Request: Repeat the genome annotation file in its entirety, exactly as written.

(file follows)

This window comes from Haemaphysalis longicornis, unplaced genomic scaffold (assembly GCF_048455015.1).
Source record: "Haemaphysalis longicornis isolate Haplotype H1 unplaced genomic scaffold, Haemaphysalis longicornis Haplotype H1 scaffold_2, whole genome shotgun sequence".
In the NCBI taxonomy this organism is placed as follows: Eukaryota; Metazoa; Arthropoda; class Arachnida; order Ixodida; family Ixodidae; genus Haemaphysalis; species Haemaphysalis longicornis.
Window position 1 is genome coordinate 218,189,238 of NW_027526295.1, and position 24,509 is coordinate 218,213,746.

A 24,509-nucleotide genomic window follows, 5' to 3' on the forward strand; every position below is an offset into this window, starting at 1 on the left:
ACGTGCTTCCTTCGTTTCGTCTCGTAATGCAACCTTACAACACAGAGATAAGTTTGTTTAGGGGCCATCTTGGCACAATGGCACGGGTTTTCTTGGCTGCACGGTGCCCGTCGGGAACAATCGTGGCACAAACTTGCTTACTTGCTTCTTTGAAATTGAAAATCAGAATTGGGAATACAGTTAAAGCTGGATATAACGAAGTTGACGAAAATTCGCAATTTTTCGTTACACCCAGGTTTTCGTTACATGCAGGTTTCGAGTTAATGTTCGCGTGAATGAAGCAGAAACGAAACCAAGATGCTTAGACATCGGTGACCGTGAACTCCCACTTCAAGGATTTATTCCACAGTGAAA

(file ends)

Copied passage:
This window comes from Haemaphysalis longicornis, unplaced genomic scaffold (assembly GCF_048455015.1).
Source record: "Haemaphysalis longicornis isolate Haplotype H1 unplaced genomic scaffold, Haemaphysalis longicornis Haplotype H1 scaffold_2, whole genome shotgun sequence".
In the NCBI taxonomy this organism is placed as follows: Eukaryota; Metazoa; Arthropoda; class Arachnida; order Ixodida; family Ixodidae; genus Haemaphysalis; species Haemaphysalis longicornis.
Window position 1 is genome coordinate 218,189,238 of NW_027526295.1, and position 24,509 is coordinate 218,213,746.

A 24,509-nucleotide genomic window follows, 5' to 3' on the forward strand; every position below is an offset into this window, starting at 1 on the left:
ACGTGCTTCCTTCGTTTCGTCTCGTAATGCAACCTTACAACACAGAGATAAGTTTGTTTAGGGGCCATCTTGGCACAATGGCACGGGTTTTCTTGGCTGCACGGTGCCCGTCGGGAACAATCGTGGCACAAACTTGCTTACTTGCTTCTTTGAAATTGAAAATCAGAATTGGGAATACAGTTAAAGCTGGATATAACGAAGTTGACGAAAATTCGCAATTTTTCGTTACACCCAGGTTTTCGTTACATGCAGGTTTCGAGTTAATGTTCGCGTGAATGAAGCAGAAACGAAACCAAGATGCTTAGACATCGGTGACCGTGAACTCCCACTTCAAGGATTTATTCCACAGTGAAA